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For those who have lived through past "bans" and other restrictions what generally happens to the value of the banned/affected item? Will the value go up along with the increased cost of owning, or go down because few people want to deal with the item and possible restrictions?
 

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For those who have lived through past "bans" and other restrictions what generally happens to the value of the banned/affected item? Will the value go up along with the increased cost of owning, or go down because few people want to deal with the item and possible restrictions?
I believe that some people will comply,some will not, and some will want even more. The value always goes up after a ban. Hopefully SCOTUS will get it right 🙏
 

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Well, if they’re banned and the existing aren’t grandfathered, then what’s the point? If someone was to not comply, I would wager they would not comply with an actual stock instead of the half-measure that a pistol brace is.
Exactly. The popularity of pistol braces really only took off as a way to get around stupid ATF dictates to begin with.
 

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The only way the price would go up is if they do a pre-ban manufacturing date kind of thing and grandfather everything that was made pre-ban. I highly doubt that will be the case with pistol braces because it's not easy, if even possible, to show when it was manufactured and there are tens of millions of them out there.

The more likely scenario is they become almost worthless. Who wants a pistol brace when you have to go through the same process to get an actual stock? If I have to do it anyway, I'd rather have the stock.
 

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I concur with most of what has been said above. Even if a thing is grandfathered (like a pre-1994-AWB rifle) once it's legal again (as happened when the AWB expired in 2004) it loses its collectible value. However, there ARE some items that would be considered valuable, assuming they can be re-sold, such as the pre-1989 rifles like the Austrian AUG and the German HK94, for example....but that's because of their rarity.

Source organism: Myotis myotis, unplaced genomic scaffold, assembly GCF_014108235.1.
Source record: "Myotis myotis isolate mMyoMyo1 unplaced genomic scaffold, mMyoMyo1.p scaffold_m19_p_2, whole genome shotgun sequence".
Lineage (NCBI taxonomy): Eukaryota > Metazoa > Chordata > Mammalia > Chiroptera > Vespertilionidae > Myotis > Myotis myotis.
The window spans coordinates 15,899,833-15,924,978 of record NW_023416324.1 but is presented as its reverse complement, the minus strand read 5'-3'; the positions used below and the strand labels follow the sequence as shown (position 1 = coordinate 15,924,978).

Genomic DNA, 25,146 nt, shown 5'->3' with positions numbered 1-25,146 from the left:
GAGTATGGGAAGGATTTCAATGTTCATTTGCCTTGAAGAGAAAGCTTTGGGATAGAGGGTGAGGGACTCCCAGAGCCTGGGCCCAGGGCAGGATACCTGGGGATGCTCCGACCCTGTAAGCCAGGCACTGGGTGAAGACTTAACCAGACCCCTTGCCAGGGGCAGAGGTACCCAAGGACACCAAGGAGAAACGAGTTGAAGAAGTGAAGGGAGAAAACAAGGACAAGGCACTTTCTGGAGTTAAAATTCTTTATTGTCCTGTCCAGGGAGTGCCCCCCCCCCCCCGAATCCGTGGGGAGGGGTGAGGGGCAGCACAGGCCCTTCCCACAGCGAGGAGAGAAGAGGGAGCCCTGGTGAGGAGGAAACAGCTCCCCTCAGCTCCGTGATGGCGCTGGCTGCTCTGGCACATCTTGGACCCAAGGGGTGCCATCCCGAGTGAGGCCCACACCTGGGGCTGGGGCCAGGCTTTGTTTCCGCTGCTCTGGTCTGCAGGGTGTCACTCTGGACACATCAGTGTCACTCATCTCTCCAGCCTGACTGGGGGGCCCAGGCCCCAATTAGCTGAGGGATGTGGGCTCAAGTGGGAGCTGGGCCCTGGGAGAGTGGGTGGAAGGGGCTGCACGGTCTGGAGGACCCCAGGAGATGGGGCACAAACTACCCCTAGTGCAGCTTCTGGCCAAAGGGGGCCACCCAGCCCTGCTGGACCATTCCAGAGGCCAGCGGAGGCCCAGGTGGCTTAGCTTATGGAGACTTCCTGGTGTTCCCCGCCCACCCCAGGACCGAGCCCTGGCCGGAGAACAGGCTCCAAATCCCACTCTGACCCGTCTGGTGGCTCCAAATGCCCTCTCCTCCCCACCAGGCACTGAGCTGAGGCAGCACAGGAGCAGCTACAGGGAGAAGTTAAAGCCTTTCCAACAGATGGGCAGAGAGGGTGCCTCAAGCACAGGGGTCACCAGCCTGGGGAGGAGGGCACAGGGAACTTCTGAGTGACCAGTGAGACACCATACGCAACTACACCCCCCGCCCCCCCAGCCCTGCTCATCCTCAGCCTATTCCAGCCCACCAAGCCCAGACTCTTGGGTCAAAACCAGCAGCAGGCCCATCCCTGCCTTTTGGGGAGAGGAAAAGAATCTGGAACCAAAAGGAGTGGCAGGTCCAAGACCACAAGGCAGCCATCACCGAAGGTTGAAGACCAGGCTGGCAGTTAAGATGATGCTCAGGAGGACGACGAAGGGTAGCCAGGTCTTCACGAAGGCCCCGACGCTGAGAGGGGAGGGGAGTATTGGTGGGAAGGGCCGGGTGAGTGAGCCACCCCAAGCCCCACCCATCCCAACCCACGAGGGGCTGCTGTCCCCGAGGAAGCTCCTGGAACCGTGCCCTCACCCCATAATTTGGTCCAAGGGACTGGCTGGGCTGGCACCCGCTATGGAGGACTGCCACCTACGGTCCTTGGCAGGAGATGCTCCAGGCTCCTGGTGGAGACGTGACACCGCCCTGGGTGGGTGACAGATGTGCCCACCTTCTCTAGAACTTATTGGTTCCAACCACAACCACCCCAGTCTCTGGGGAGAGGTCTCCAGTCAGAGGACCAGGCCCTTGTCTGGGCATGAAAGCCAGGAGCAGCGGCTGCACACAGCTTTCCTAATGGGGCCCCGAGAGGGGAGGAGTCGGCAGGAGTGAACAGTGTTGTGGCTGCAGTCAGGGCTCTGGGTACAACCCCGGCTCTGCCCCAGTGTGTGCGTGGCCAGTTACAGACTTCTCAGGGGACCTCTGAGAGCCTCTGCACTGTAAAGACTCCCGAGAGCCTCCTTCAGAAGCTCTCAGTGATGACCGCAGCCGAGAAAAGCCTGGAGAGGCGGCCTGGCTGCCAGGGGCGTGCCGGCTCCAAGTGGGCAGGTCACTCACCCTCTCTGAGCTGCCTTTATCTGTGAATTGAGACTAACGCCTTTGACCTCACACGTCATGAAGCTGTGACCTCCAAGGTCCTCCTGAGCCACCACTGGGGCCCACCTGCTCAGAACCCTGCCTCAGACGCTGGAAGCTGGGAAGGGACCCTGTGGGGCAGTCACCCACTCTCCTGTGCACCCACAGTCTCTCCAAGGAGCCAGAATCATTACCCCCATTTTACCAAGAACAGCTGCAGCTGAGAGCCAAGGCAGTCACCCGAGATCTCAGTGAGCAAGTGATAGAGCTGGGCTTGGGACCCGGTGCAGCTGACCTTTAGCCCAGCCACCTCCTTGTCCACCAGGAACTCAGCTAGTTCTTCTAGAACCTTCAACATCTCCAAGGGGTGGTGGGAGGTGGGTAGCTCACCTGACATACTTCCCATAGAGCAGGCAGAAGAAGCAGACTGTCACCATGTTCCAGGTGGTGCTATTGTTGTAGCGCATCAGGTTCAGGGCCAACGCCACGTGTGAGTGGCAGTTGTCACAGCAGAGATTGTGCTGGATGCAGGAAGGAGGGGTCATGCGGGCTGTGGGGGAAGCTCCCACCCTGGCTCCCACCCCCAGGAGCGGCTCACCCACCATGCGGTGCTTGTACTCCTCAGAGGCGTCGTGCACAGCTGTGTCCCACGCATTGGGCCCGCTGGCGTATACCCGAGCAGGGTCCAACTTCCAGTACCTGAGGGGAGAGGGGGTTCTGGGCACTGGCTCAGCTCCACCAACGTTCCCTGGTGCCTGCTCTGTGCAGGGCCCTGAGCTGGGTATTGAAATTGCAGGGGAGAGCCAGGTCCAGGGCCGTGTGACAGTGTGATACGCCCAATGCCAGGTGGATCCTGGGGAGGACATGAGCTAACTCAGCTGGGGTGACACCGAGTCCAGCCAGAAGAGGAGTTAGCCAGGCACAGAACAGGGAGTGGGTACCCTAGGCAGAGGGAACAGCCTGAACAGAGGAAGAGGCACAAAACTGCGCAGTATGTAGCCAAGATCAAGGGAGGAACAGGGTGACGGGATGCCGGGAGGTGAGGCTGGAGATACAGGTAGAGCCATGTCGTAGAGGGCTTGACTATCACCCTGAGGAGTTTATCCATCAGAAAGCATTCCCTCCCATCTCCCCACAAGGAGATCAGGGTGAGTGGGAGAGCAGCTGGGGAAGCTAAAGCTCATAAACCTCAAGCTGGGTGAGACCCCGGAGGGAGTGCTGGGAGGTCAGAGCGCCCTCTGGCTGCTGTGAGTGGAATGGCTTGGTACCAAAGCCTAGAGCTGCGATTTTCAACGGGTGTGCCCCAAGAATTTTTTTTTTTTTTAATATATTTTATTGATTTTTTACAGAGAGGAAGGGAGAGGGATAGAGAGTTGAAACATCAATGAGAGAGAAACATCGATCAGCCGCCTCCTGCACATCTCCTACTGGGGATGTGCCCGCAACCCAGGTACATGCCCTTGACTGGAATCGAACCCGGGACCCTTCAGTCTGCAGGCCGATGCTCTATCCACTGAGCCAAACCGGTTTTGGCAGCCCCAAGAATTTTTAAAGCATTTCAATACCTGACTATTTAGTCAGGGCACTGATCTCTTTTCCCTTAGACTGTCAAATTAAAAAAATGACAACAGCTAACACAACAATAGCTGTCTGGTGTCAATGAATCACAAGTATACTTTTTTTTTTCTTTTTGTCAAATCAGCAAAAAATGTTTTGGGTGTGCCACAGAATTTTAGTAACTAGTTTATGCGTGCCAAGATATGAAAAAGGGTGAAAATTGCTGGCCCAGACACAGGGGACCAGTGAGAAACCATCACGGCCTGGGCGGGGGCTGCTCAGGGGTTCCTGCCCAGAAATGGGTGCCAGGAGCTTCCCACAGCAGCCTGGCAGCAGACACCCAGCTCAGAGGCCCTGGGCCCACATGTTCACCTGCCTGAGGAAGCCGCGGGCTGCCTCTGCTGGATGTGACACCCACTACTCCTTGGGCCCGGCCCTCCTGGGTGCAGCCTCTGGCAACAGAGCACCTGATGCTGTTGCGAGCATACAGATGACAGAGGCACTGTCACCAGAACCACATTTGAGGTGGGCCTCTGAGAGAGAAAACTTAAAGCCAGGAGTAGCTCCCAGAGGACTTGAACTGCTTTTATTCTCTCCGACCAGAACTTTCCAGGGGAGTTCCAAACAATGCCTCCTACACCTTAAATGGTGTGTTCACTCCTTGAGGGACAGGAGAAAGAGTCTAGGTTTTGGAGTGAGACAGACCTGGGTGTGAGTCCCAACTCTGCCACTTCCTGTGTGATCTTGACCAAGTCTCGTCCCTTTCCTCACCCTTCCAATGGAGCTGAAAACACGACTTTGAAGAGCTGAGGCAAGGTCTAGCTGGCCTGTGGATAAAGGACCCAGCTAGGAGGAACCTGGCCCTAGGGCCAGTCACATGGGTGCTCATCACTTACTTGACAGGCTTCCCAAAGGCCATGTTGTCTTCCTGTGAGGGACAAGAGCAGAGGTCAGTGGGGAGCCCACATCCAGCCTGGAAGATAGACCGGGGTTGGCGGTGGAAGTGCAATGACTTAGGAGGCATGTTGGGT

As for braces, forget it. Once the regulation goes into place, you might as well chuck it in the trash can. I've done three Form 1's to SBR mine and I've put REAL stocks on the ones that have been approved so far.
 

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Mostly agree but my SBA4s would not be completely worthless, as they could then be padded for shouldering like any other stock, and could then be used on any future rifle builds (just no longer on pistols). Someone will, hopefully, develop an insert to make them into a useable true stock. Wishful thinking, right?
 

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I have a NFA trust with a number of SBR's. I do also have a CZ Scorpion micro that I didn't want to SBR for very specific reasons, the least of which is a $200 tax stamp.

The beauty of a braced pistol is the portability of it. I can easily transport in a relatively small case when traveling on road trips. Because it's a pistol I can legally carry concealed as I travel through states where my LTC is valid.

Once converted (Form 1) to an SBR, it has lost it's handgun status, and while I can put a stock on it, I can't 'easily' travel outside my home state where it's been registered to reside.

In the end, if my configuration fails their rigged point system, I'll just remove the brace and leave it a pistol.
 

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I think @MultiSync has it right. They've published the point system, and I suspect they'll use it as an add-on when prosecuting for other or related crimes. How ironic that it will be mostly true criminals who will get caught, and tragic that an otherwise law-abiding brace owner might get swept up in it.
 

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It's interesting that with all the talk here about the value of pistol braces, just look at the adds for Black Friday sales. They're full of all sorts of pistol braces for sale.

Part of that is because stores have them in inventory so they are selling them, but I imagine that a lot of people are still buying them because they think the pistol brace ruling will be found to be unconstitutional after the legal dust settles.
 
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